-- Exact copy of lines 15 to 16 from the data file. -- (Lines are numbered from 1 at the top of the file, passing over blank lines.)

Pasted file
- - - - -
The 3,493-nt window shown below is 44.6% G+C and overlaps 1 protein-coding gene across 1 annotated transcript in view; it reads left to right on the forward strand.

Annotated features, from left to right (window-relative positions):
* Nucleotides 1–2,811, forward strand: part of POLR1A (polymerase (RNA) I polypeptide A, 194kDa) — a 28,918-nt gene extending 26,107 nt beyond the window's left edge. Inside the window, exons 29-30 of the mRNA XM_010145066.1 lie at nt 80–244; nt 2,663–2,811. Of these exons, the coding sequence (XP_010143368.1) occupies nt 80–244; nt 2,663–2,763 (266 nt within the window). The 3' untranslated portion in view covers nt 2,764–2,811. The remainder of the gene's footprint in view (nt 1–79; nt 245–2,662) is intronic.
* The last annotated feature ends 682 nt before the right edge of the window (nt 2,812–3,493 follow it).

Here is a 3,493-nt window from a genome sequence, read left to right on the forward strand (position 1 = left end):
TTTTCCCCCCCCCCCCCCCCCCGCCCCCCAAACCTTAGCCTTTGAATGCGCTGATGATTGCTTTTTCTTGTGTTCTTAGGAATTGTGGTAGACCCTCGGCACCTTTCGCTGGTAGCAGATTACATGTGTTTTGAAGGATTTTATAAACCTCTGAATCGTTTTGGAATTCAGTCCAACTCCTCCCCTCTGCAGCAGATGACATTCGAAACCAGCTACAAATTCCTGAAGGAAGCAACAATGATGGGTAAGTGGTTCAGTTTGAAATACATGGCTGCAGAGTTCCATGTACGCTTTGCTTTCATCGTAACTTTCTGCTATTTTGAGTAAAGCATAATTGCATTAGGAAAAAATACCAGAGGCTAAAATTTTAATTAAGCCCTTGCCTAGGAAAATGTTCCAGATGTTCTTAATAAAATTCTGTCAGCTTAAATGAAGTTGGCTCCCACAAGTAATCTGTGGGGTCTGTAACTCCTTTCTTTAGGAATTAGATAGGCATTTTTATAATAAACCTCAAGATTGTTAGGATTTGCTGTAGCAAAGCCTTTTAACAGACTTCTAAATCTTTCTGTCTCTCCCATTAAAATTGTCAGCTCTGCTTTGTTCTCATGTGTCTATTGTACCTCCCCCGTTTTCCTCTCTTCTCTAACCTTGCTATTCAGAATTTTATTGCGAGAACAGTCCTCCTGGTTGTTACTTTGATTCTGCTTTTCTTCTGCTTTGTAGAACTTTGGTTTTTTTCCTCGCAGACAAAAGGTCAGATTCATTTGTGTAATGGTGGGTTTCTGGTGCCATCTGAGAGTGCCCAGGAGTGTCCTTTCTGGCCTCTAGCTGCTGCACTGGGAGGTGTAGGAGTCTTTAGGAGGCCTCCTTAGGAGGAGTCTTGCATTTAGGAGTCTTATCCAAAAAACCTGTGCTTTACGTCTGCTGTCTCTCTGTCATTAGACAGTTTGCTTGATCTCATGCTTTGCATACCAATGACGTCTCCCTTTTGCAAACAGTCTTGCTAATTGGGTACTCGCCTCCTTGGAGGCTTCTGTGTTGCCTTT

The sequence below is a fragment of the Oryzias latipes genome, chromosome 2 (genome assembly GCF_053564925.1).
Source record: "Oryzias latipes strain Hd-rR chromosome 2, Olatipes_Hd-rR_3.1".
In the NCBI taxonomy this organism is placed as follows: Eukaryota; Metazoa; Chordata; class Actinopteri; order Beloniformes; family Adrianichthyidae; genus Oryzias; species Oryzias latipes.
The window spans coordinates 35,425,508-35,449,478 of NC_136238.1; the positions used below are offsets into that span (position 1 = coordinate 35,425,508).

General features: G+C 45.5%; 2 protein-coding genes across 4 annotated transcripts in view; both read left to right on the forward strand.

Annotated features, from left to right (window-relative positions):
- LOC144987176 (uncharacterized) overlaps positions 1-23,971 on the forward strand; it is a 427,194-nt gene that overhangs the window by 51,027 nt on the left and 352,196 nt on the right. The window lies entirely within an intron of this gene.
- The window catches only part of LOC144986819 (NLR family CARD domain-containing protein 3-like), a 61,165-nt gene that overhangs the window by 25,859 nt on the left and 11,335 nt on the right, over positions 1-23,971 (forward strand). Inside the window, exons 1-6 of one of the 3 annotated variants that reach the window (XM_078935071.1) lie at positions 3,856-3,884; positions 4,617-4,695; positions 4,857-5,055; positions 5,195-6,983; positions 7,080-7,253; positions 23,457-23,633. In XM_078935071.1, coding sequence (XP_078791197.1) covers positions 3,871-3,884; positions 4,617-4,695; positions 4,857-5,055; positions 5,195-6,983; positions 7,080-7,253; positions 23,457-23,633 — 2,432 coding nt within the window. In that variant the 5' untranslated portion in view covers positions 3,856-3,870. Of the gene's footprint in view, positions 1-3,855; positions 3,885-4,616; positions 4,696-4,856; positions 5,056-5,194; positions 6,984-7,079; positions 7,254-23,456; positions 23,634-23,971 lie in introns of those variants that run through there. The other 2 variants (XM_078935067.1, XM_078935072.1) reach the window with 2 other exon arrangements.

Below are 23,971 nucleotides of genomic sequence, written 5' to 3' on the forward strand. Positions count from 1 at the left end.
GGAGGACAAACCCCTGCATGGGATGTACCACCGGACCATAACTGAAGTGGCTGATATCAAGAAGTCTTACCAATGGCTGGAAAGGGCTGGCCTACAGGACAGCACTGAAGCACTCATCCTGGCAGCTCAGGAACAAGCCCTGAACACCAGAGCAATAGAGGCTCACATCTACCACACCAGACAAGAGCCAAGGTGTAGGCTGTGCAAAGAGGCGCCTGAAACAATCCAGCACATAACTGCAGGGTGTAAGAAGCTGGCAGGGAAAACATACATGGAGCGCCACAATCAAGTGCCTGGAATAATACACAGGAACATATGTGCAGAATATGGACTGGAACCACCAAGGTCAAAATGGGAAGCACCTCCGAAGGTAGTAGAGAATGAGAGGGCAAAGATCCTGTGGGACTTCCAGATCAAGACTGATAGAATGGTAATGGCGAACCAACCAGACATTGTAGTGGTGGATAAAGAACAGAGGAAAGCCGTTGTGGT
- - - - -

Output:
Below are 23,971 nucleotides of genomic sequence, written 5' to 3' on the forward strand. Positions count from 1 at the left end.
GGAGGACAAACCCCTGCATGGGATGTACCACCGGACCATAACTGAAGTGGCTGATATCAAGAAGTCTTACCAATGGCTGGAAAGGGCTGGCCTACAGGACAGCACTGAAGCACTCATCCTGGCAGCTCAGGAACAAGCCCTGAACACCAGAGCAATAGAGGCTCACATCTACCACACCAGACAAGAGCCAAGGTGTAGGCTGTGCAAAGAGGCGCCTGAAACAATCCAGCACATAACTGCAGGGTGTAAGAAGCTGGCAGGGAAAACATACATGGAGCGCCACAATCAAGTGCCTGGAATAATACACAGGAACATATGTGCAGAATATGGACTGGAACCACCAAGGTCAAAATGGGAAGCACCTCCGAAGGTAGTAGAGAATGAGAGGGCAAAGATCCTGTGGGACTTCCAGATCAAGACTGATAGAATGGTAATGGCGAACCAACCAGACATTGTAGTGGTGGATAAAGAACAGAGGAAAGCCGTTGTGGT